Russians were being told yesterday at Pattaya and Bangkok immigration offices to obtain a letter from their embassy before free extensions could be issued. The immigration hotline also said that many Russian and Ukrainian nationals still in Thailand, maybe 25,000, were expats with longstay visas or work permits who were not in the same dire straits as vacationers. The Thai Cabinet had already authorized the Ministry of Tourism and Sports to identify individuals in need.

                  The tourism association president in Phuket, Bhummikitti Ruktaengam, said that about half of those stranded were on the island of Phuket and that hotels had been requested to reduce prices and extend stays if necessary. He added that the biggest single problem was that Visa, Mastercard and American Express had stopped working for the stranded groups. However, some had been able to use China’s UnionPay if their account had been registered or was linked to the Russian Mir payment system.

                  There are believed to be far fewer Ukrainians – under one thousand – still in Thailand as many had heeded the advice of their embassies to return prior to the invasion. Most of those on tourist visas were already in Bangkok to be near their diplomatic post. Proposals are being considered to use cryptocurrency for payments at hotels and tourist businesses. Ukrainian nationals are unable to return as their country’s airspace is closed to passenger aircraft, whilst flights to and from Russia are very badly disrupted because of international sanctions and the grounding of planes because of the lack of spare parts.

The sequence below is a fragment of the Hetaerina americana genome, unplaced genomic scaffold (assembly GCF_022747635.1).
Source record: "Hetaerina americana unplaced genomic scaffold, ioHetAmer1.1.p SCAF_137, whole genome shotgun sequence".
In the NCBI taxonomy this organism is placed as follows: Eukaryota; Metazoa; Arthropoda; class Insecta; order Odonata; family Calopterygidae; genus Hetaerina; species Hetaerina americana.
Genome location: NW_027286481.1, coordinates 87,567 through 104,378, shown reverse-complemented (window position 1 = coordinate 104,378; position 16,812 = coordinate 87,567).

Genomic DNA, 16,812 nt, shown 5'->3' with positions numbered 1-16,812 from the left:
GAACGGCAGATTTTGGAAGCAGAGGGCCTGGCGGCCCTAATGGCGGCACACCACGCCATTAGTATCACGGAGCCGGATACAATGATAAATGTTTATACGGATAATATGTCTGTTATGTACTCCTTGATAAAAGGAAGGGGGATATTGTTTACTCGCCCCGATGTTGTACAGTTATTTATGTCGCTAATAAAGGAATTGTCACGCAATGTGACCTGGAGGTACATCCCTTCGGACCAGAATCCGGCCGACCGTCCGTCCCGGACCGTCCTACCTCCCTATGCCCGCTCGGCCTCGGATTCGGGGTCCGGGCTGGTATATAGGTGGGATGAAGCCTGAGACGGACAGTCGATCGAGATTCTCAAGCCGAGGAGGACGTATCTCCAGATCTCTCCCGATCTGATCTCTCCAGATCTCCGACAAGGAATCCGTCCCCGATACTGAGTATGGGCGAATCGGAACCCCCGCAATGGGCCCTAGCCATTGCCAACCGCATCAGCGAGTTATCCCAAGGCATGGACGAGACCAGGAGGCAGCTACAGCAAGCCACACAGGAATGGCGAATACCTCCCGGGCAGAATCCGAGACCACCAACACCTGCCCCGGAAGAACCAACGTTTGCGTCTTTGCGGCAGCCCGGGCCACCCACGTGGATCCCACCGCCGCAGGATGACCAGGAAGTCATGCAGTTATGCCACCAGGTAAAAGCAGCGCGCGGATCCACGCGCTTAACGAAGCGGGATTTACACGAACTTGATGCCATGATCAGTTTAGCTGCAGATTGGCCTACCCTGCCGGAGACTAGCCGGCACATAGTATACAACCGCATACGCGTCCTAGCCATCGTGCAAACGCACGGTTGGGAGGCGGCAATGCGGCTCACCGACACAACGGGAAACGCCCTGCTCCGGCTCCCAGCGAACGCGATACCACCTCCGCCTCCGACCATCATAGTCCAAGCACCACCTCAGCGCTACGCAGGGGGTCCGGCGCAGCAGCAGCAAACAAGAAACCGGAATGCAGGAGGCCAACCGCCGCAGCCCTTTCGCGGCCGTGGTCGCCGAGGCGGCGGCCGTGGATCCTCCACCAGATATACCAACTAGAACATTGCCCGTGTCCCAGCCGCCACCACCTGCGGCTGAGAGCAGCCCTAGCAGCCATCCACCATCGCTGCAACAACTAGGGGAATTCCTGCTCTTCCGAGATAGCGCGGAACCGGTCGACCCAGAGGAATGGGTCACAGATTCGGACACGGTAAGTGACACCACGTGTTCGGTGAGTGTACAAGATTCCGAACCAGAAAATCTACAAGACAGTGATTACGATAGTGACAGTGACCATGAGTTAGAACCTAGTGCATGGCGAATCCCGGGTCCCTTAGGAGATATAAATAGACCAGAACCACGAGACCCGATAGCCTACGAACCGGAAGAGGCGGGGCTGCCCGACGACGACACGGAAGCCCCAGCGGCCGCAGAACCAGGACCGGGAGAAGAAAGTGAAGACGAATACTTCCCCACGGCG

• #10
                    3,200 Russian tourists stuck in Koh Samui, Koh Phangan, and Koh Tao area

                    An Honorary Consul from the Russian Consulate in Surat Thani met with the Koh Samui district chief officer this morning, March 9th, to discuss solutions to assist Russian tourists who were affected by the Russia-Ukraine war. Honorary Consul Ashwani Bajaj and Koh Samui Tourism Promotion Association president Ratchaporn Phoonsawas arrived at the Koh Samui District Office at around 10:00 AM. to meet District Chief Officer Chayapol Inthasupha to discuss ways to provide assistance for 3,200 Russian tourists who were traveling in ​​Koh Samui, Koh Phangan, and Koh Tao.

                    They were currently unable to return home due to airspace closures, airlines shutting temporarily due to sanctions, and to make payments via most credit cards and international transfers due to a ban of selected major Russian national banks. Some had been able to work with Unionpay, a Chinese company, to gain access to funds, but many were still struggling.

                    Initially, the Koh Samui Tourism Promotion Association had coordinated with the Immigration Office to extend the staying period for Russian and Ukrainian tourists.

                    The Russian Consulate would also set up a Russian-tourist assistance center to receive complaints from Russian tourists via the Telegram application where officials would collect such information before forwarding them to the Russian Embassy in Thailand to seek solutions.